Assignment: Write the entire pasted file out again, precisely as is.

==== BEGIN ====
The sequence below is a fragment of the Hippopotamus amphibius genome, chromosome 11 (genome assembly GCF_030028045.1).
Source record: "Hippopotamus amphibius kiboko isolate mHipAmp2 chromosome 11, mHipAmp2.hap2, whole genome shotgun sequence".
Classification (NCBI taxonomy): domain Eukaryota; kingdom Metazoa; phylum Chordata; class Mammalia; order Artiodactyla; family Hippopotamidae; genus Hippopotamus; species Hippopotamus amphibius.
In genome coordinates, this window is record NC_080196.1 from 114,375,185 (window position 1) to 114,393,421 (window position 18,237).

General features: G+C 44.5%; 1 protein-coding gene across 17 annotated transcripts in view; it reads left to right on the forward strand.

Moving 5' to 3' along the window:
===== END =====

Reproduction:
The sequence below is a fragment of the Hippopotamus amphibius genome, chromosome 11 (genome assembly GCF_030028045.1).
Source record: "Hippopotamus amphibius kiboko isolate mHipAmp2 chromosome 11, mHipAmp2.hap2, whole genome shotgun sequence".
Classification (NCBI taxonomy): domain Eukaryota; kingdom Metazoa; phylum Chordata; class Mammalia; order Artiodactyla; family Hippopotamidae; genus Hippopotamus; species Hippopotamus amphibius.
In genome coordinates, this window is record NC_080196.1 from 114,375,185 (window position 1) to 114,393,421 (window position 18,237).

General features: G+C 44.5%; 1 protein-coding gene across 17 annotated transcripts in view; it reads left to right on the forward strand.

Moving 5' to 3' along the window: